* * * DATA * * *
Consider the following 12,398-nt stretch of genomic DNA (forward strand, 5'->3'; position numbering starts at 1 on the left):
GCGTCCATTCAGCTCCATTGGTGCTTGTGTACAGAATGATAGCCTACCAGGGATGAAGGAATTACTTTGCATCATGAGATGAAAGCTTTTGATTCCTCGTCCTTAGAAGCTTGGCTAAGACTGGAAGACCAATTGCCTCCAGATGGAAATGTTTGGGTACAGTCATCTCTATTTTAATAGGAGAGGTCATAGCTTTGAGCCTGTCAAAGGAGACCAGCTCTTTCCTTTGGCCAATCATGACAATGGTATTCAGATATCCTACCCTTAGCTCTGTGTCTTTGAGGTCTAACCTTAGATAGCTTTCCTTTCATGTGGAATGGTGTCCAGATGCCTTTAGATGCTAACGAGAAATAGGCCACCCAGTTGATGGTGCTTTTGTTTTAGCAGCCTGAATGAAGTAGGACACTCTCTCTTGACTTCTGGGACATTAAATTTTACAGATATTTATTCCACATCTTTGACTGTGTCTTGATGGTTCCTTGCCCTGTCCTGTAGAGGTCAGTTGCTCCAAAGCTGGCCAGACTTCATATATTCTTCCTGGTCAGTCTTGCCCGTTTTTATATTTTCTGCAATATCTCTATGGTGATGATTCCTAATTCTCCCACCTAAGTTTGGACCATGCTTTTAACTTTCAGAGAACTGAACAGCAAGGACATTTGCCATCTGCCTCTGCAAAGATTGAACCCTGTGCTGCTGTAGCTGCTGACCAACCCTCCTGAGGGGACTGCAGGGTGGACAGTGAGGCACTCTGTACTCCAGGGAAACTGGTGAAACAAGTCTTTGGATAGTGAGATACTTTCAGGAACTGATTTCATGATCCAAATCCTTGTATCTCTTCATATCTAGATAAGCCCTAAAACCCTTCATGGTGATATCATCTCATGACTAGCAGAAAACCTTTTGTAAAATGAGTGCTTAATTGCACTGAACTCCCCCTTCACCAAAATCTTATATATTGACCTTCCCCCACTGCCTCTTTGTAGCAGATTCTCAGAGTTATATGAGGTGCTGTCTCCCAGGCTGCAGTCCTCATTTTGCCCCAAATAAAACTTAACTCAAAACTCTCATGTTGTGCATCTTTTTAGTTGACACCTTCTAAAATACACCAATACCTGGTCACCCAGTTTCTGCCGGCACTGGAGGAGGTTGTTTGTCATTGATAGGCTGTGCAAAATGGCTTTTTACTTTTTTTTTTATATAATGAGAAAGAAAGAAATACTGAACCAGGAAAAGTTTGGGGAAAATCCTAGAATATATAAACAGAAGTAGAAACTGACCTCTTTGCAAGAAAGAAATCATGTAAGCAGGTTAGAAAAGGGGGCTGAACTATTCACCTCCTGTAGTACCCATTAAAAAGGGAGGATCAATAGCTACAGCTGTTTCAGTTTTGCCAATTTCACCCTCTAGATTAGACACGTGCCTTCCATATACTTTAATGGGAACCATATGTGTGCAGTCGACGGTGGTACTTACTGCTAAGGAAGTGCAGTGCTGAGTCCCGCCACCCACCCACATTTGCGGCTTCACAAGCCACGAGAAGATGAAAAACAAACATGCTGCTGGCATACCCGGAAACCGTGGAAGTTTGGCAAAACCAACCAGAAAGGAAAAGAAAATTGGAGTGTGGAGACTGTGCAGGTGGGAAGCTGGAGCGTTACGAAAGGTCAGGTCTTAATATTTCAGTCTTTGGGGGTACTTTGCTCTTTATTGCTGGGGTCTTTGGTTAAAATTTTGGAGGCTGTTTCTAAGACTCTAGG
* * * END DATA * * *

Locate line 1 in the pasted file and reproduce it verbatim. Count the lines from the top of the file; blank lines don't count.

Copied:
Consider the following 12,398-nt stretch of genomic DNA (forward strand, 5'->3'; position numbering starts at 1 on the left):